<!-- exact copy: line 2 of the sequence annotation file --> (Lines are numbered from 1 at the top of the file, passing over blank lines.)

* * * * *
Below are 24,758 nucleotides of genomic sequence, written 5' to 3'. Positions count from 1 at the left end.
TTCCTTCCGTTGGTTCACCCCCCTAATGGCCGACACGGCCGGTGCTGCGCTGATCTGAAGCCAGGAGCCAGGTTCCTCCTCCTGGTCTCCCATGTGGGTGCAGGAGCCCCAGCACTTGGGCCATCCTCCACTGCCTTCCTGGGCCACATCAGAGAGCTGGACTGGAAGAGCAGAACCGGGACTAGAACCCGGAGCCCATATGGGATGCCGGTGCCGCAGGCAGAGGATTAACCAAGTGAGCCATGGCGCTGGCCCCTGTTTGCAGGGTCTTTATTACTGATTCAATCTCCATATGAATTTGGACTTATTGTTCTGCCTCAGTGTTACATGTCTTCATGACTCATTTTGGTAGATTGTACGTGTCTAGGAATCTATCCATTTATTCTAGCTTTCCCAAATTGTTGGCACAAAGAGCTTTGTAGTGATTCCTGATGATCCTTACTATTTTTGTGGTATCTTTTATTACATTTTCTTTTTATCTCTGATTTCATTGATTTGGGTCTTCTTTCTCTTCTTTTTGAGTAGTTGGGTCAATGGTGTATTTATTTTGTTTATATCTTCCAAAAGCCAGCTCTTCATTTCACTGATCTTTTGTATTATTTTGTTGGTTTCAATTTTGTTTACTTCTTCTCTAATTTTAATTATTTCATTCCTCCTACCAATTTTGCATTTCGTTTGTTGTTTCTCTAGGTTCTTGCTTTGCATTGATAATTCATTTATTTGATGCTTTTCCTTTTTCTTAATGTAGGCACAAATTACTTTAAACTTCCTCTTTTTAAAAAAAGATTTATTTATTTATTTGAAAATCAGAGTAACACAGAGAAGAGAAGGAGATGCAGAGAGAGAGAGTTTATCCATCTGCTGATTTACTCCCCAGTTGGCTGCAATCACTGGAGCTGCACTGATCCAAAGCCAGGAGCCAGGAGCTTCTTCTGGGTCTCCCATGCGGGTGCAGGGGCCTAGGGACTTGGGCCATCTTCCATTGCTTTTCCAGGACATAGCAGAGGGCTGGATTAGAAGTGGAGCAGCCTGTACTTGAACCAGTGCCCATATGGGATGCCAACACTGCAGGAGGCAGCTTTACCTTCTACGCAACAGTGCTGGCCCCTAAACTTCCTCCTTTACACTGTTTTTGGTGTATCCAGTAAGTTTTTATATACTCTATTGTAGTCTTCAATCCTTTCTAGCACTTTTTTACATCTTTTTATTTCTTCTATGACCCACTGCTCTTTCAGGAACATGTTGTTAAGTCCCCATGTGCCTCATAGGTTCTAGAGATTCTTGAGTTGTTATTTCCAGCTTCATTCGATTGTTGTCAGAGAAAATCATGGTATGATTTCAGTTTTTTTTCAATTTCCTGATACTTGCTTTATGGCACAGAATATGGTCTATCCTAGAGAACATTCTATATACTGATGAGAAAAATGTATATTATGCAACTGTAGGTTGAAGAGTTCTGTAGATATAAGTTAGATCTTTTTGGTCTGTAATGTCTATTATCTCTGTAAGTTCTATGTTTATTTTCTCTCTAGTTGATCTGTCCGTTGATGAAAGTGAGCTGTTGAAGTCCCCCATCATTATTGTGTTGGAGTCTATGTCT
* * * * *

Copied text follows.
TTCCTTCCGTTGGTTCACCCCCCTAATGGCCGACACGGCCGGTGCTGCGCTGATCTGAAGCCAGGAGCCAGGTTCCTCCTCCTGGTCTCCCATGTGGGTGCAGGAGCCCCAGCACTTGGGCCATCCTCCACTGCCTTCCTGGGCCACATCAGAGAGCTGGACTGGAAGAGCAGAACCGGGACTAGAACCCGGAGCCCATATGGGATGCCGGTGCCGCAGGCAGAGGATTAACCAAGTGAGCCATGGCGCTGGCCCCTGTTTGCAGGGTCTTTATTACTGATTCAATCTCCATATGAATTTGGACTTATTGTTCTGCCTCAGTGTTACATGTCTTCATGACTCATTTTGGTAGATTGTACGTGTCTAGGAATCTATCCATTTATTCTAGCTTTCCCAAATTGTTGGCACAAAGAGCTTTGTAGTGATTCCTGATGATCCTTACTATTTTTGTGGTATCTTTTATTACATTTTCTTTTTATCTCTGATTTCATTGATTTGGGTCTTCTTTCTCTTCTTTTTGAGTAGTTGGGTCAATGGTGTATTTATTTTGTTTATATCTTCCAAAAGCCAGCTCTTCATTTCACTGATCTTTTGTATTATTTTGTTGGTTTCAATTTTGTTTACTTCTTCTCTAATTTTAATTATTTCATTCCTCCTACCAATTTTGCATTTCGTTTGTTGTTTCTCTAGGTTCTTGCTTTGCATTGATAATTCATTTATTTGATGCTTTTCCTTTTTCTTAATGTAGGCACAAATTACTTTAAACTTCCTCTTTTTAAAAAAAGATTTATTTATTTATTTGAAAATCAGAGTAACACAGAGAAGAGAAGGAGATGCAGAGAGAGAGAGTTTATCCATCTGCTGATTTACTCCCCAGTTGGCTGCAATCACTGGAGCTGCACTGATCCAAAGCCAGGAGCCAGGAGCTTCTTCTGGGTCTCCCATGCGGGTGCAGGGGCCTAGGGACTTGGGCCATCTTCCATTGCTTTTCCAGGACATAGCAGAGGGCTGGATTAGAAGTGGAGCAGCCTGTACTTGAACCAGTGCCCATATGGGATGCCAACACTGCAGGAGGCAGCTTTACCTTCTACGCAACAGTGCTGGCCCCTAAACTTCCTCCTTTACACTGTTTTTGGTGTATCCAGTAAGTTTTTATATACTCTATTGTAGTCTTCAATCCTTTCTAGCACTTTTTTACATCTTTTTATTTCTTCTATGACCCACTGCTCTTTCAGGAACATGTTGTTAAGTCCCCATGTGCCTCATAGGTTCTAGAGATTCTTGAGTTGTTATTTCCAGCTTCATTCGATTGTTGTCAGAGAAAATCATGGTATGATTTCAGTTTTTTTTCAATTTCCTGATACTTGCTTTATGGCACAGAATATGGTCTATCCTAGAGAACATTCTATATACTGATGAGAAAAATGTATATTATGCAACTGTAGGTTGAAGAGTTCTGTAGATATAAGTTAGATCTTTTTGGTCTGTAATGTCTATTATCTCTGTAAGTTCTATGTTTATTTTCTCTCTAGTTGATCTGTCCGTTGATGAAAGTGAGCTGTTGAAGTCCCCCATCATTATTGTGTTGGAGTCTATGTCT